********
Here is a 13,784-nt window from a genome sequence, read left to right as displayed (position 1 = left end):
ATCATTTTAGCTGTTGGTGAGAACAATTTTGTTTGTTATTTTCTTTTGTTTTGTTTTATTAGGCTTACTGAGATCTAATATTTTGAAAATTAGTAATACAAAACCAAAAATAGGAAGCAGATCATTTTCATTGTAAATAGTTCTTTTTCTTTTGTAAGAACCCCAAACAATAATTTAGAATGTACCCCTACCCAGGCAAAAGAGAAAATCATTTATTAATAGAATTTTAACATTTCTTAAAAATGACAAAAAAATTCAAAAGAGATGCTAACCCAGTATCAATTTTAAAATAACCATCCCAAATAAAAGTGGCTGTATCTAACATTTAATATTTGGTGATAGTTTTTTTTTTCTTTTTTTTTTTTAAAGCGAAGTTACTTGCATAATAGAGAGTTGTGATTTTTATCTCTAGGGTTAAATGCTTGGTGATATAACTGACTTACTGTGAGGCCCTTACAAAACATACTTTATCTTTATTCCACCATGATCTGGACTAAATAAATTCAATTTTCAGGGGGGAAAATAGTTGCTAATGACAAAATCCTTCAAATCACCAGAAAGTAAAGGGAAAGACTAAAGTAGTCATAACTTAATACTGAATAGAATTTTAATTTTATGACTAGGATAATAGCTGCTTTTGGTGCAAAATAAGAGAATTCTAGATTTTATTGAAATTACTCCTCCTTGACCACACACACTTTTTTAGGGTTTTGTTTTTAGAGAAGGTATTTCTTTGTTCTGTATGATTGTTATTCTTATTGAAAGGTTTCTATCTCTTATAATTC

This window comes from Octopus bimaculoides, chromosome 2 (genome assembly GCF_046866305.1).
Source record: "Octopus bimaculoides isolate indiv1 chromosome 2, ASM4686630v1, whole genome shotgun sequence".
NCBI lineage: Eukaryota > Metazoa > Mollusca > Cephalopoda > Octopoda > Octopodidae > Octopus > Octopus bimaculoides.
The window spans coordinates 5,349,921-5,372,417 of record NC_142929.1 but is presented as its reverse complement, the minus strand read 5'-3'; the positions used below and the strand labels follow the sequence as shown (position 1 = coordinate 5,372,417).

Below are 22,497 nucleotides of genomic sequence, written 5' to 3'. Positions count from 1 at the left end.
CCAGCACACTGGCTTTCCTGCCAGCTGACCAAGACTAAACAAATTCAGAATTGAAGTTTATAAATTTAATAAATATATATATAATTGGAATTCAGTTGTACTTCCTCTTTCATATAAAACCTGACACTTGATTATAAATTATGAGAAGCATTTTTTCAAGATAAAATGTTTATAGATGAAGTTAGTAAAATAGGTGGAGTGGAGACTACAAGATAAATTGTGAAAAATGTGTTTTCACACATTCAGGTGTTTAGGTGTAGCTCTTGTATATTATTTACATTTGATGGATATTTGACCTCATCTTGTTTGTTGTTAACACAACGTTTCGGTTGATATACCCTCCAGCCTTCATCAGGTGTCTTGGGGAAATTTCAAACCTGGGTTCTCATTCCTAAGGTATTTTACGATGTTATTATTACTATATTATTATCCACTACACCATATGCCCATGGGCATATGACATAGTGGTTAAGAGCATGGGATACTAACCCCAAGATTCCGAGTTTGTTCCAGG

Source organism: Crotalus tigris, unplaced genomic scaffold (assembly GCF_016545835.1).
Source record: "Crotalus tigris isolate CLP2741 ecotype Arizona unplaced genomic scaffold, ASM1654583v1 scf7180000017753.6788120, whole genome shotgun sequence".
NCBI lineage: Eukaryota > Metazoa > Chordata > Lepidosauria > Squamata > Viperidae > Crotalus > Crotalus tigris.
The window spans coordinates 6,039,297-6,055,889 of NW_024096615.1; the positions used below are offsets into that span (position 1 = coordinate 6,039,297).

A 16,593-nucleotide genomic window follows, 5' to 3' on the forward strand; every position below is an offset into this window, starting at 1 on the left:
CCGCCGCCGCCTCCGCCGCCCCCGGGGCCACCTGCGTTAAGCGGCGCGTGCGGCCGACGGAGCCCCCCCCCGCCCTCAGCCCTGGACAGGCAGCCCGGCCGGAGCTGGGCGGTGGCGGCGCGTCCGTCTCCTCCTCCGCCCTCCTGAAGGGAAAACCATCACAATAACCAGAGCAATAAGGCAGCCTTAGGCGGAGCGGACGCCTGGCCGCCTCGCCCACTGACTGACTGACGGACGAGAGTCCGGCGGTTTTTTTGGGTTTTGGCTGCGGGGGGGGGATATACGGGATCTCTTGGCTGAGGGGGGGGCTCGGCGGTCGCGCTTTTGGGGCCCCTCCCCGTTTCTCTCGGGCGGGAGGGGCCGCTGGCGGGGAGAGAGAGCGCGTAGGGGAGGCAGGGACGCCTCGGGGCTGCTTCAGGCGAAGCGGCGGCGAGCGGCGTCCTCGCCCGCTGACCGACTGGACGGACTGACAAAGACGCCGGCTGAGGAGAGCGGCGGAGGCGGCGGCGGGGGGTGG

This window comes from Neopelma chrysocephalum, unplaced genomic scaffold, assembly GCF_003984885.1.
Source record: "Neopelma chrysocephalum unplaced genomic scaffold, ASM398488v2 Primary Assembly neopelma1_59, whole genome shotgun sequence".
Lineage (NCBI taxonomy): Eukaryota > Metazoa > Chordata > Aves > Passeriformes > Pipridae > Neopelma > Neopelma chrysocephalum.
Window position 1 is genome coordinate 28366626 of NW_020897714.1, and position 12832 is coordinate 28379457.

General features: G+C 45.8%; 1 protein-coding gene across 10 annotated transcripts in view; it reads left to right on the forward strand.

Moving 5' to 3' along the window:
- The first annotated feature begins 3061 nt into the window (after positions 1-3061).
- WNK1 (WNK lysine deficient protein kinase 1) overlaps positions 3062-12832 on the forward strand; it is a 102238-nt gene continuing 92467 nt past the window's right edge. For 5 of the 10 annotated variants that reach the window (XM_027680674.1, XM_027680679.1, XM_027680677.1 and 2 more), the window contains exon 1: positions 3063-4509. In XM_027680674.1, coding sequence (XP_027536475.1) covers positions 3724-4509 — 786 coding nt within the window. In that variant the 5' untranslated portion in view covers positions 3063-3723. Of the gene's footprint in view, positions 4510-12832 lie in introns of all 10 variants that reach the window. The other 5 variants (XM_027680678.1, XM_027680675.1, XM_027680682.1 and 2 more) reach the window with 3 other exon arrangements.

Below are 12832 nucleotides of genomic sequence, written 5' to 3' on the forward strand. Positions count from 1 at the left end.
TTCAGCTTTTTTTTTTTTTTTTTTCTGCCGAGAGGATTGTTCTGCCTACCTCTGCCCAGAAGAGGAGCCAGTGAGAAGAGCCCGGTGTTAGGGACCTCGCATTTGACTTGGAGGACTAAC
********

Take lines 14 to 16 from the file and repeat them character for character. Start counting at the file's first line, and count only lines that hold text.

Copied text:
CCGCCGCCGCCTCCGCCGCCCCCGGGGCCACCTGCGTTAAGCGGCGCGTGCGGCCGACGGAGCCCCCCCCCGCCCTCAGCCCTGGACAGGCAGCCCGGCCGGAGCTGGGCGGTGGCGGCGCGTCCGTCTCCTCCTCCGCCCTCCTGAAGGGAAAACCATCACAATAACCAGAGCAATAAGGCAGCCTTAGGCGGAGCGGACGCCTGGCCGCCTCGCCCACTGACTGACTGACGGACGAGAGTCCGGCGGTTTTTTTGGGTTTTGGCTGCGGGGGGGGGATATACGGGATCTCTTGGCTGAGGGGGGGGCTCGGCGGTCGCGCTTTTGGGGCCCCTCCCCGTTTCTCTCGGGCGGGAGGGGCCGCTGGCGGGGAGAGAGAGCGCGTAGGGGAGGCAGGGACGCCTCGGGGCTGCTTCAGGCGAAGCGGCGGCGAGCGGCGTCCTCGCCCGCTGACCGACTGGACGGACTGACAAAGACGCCGGCTGAGGAGAGCGGCGGAGGCGGCGGCGGGGGGTGG

This window comes from Neopelma chrysocephalum, unplaced genomic scaffold, assembly GCF_003984885.1.
Source record: "Neopelma chrysocephalum unplaced genomic scaffold, ASM398488v2 Primary Assembly neopelma1_59, whole genome shotgun sequence".